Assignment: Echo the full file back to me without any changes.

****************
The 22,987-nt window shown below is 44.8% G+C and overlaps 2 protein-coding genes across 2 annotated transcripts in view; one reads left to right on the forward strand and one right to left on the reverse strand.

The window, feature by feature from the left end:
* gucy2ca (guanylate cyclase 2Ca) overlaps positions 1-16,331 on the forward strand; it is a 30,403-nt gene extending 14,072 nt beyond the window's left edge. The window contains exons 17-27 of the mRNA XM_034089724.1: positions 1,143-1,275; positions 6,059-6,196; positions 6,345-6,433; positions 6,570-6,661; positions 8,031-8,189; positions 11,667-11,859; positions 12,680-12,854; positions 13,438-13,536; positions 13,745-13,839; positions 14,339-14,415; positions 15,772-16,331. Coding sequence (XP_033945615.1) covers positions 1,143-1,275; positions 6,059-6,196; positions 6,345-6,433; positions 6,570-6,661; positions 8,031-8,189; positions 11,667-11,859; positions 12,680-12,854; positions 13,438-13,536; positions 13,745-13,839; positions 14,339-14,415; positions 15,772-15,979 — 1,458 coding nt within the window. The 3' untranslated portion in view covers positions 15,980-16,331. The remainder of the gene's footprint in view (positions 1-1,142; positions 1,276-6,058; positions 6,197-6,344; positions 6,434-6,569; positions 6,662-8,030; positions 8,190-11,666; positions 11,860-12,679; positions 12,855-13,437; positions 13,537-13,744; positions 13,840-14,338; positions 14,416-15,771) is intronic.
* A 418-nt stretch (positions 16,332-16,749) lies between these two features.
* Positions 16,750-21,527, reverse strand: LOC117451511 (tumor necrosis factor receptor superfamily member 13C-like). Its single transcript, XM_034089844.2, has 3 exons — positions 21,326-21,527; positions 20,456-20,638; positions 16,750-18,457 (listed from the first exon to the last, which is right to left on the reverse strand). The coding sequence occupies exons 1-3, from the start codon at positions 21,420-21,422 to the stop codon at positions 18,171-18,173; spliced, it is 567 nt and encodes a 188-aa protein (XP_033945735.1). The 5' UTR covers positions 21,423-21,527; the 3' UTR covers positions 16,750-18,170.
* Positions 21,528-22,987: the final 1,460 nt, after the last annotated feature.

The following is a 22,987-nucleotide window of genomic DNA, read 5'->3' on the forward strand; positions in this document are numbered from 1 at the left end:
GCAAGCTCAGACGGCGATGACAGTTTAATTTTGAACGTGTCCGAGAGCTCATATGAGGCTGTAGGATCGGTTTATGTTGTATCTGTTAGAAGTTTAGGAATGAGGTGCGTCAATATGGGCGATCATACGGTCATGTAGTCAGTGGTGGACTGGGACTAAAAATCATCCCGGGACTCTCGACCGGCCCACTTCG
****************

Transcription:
The 22,987-nt window shown below is 44.8% G+C and overlaps 2 protein-coding genes across 2 annotated transcripts in view; one reads left to right on the forward strand and one right to left on the reverse strand.

The window, feature by feature from the left end:
* gucy2ca (guanylate cyclase 2Ca) overlaps positions 1-16,331 on the forward strand; it is a 30,403-nt gene extending 14,072 nt beyond the window's left edge. The window contains exons 17-27 of the mRNA XM_034089724.1: positions 1,143-1,275; positions 6,059-6,196; positions 6,345-6,433; positions 6,570-6,661; positions 8,031-8,189; positions 11,667-11,859; positions 12,680-12,854; positions 13,438-13,536; positions 13,745-13,839; positions 14,339-14,415; positions 15,772-16,331. Coding sequence (XP_033945615.1) covers positions 1,143-1,275; positions 6,059-6,196; positions 6,345-6,433; positions 6,570-6,661; positions 8,031-8,189; positions 11,667-11,859; positions 12,680-12,854; positions 13,438-13,536; positions 13,745-13,839; positions 14,339-14,415; positions 15,772-15,979 — 1,458 coding nt within the window. The 3' untranslated portion in view covers positions 15,980-16,331. The remainder of the gene's footprint in view (positions 1-1,142; positions 1,276-6,058; positions 6,197-6,344; positions 6,434-6,569; positions 6,662-8,030; positions 8,190-11,666; positions 11,860-12,679; positions 12,855-13,437; positions 13,537-13,744; positions 13,840-14,338; positions 14,416-15,771) is intronic.
* A 418-nt stretch (positions 16,332-16,749) lies between these two features.
* Positions 16,750-21,527, reverse strand: LOC117451511 (tumor necrosis factor receptor superfamily member 13C-like). Its single transcript, XM_034089844.2, has 3 exons — positions 21,326-21,527; positions 20,456-20,638; positions 16,750-18,457 (listed from the first exon to the last, which is right to left on the reverse strand). The coding sequence occupies exons 1-3, from the start codon at positions 21,420-21,422 to the stop codon at positions 18,171-18,173; spliced, it is 567 nt and encodes a 188-aa protein (XP_033945735.1). The 5' UTR covers positions 21,423-21,527; the 3' UTR covers positions 16,750-18,170.
* Positions 21,528-22,987: the final 1,460 nt, after the last annotated feature.

The following is a 22,987-nucleotide window of genomic DNA, read 5'->3' on the forward strand; positions in this document are numbered from 1 at the left end:
GCAAGCTCAGACGGCGATGACAGTTTAATTTTGAACGTGTCCGAGAGCTCATATGAGGCTGTAGGATCGGTTTATGTTGTATCTGTTAGAAGTTTAGGAATGAGGTGCGTCAATATGGGCGATCATACGGTCATGTAGTCAGTGGTGGACTGGGACTAAAAATCATCCCGGGACTCTCGACCGGCCCACTTCG